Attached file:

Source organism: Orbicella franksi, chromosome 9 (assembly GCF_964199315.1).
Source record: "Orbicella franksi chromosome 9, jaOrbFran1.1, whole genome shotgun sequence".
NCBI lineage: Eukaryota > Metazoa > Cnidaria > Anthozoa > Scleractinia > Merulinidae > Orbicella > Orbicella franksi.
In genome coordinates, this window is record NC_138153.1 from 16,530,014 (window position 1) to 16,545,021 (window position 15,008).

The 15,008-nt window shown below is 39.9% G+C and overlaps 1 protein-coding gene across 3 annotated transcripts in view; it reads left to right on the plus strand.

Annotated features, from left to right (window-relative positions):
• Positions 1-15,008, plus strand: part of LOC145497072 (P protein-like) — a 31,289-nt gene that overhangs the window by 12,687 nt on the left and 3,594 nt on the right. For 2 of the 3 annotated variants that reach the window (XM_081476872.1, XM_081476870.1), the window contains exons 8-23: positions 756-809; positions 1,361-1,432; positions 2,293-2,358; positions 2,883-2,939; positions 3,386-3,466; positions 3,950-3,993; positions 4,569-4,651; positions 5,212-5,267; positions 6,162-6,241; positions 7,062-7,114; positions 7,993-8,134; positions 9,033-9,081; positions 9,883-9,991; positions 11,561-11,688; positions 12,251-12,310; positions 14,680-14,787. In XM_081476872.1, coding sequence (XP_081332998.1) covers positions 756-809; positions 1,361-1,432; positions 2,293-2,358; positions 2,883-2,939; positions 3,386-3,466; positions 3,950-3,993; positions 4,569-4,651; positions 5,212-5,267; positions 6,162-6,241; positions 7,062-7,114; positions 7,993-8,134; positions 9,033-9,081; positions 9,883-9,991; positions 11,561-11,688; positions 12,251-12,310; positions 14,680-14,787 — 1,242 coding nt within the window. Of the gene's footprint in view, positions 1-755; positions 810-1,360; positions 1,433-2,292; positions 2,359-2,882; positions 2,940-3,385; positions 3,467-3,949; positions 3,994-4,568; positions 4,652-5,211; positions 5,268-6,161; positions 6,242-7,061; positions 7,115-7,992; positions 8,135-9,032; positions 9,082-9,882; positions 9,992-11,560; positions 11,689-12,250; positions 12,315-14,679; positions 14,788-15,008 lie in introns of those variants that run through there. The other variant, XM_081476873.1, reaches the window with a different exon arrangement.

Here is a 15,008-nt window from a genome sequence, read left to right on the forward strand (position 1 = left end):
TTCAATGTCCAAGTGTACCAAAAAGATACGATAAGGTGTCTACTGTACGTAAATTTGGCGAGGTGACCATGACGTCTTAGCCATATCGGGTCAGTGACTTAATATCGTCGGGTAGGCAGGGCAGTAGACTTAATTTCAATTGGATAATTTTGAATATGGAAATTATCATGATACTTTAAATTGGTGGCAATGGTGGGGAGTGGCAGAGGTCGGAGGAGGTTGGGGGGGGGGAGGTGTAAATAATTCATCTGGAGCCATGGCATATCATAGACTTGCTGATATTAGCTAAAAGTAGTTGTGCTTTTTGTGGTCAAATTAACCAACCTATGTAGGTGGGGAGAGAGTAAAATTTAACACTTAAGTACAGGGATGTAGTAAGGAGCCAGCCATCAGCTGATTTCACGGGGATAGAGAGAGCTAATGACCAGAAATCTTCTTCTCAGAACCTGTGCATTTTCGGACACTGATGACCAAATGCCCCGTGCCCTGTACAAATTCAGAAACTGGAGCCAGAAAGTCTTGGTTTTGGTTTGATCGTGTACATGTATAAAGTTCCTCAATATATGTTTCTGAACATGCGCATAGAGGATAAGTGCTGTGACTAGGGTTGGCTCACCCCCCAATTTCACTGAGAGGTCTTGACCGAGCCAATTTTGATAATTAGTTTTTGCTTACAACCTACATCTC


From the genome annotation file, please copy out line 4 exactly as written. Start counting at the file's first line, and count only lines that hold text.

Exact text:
In genome coordinates, this window is record NC_138153.1 from 16,530,014 (window position 1) to 16,545,021 (window position 15,008).